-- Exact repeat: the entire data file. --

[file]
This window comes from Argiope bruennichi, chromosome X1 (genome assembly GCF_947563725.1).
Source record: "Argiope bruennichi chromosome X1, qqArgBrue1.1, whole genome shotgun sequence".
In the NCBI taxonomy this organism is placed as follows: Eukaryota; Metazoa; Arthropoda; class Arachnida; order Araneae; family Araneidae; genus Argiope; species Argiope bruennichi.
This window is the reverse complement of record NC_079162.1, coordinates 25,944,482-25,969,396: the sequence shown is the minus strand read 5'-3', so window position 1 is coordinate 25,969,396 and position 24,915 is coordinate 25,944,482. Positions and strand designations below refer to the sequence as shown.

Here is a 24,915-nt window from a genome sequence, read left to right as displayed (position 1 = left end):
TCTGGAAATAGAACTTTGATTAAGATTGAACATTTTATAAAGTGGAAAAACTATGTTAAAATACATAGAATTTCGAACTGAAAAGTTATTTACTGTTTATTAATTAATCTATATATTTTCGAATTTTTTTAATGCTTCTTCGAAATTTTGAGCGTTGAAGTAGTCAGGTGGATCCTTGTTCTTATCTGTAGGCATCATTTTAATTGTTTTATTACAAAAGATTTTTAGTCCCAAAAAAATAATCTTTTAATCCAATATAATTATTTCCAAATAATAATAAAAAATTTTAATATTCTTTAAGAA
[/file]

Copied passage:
This window comes from Argiope bruennichi, chromosome X1 (genome assembly GCF_947563725.1).
Source record: "Argiope bruennichi chromosome X1, qqArgBrue1.1, whole genome shotgun sequence".
In the NCBI taxonomy this organism is placed as follows: Eukaryota; Metazoa; Arthropoda; class Arachnida; order Araneae; family Araneidae; genus Argiope; species Argiope bruennichi.
This window is the reverse complement of record NC_079162.1, coordinates 25,944,482-25,969,396: the sequence shown is the minus strand read 5'-3', so window position 1 is coordinate 25,969,396 and position 24,915 is coordinate 25,944,482. Positions and strand designations below refer to the sequence as shown.

Here is a 24,915-nt window from a genome sequence, read left to right as displayed (position 1 = left end):
TCTGGAAATAGAACTTTGATTAAGATTGAACATTTTATAAAGTGGAAAAACTATGTTAAAATACATAGAATTTCGAACTGAAAAGTTATTTACTGTTTATTAATTAATCTATATATTTTCGAATTTTTTTAATGCTTCTTCGAAATTTTGAGCGTTGAAGTAGTCAGGTGGATCCTTGTTCTTATCTGTAGGCATCATTTTAATTGTTTTATTACAAAAGATTTTTAGTCCCAAAAAAATAATCTTTTAATCCAATATAATTATTTCCAAATAATAATAAAAAATTTTAATATTCTTTAAGAA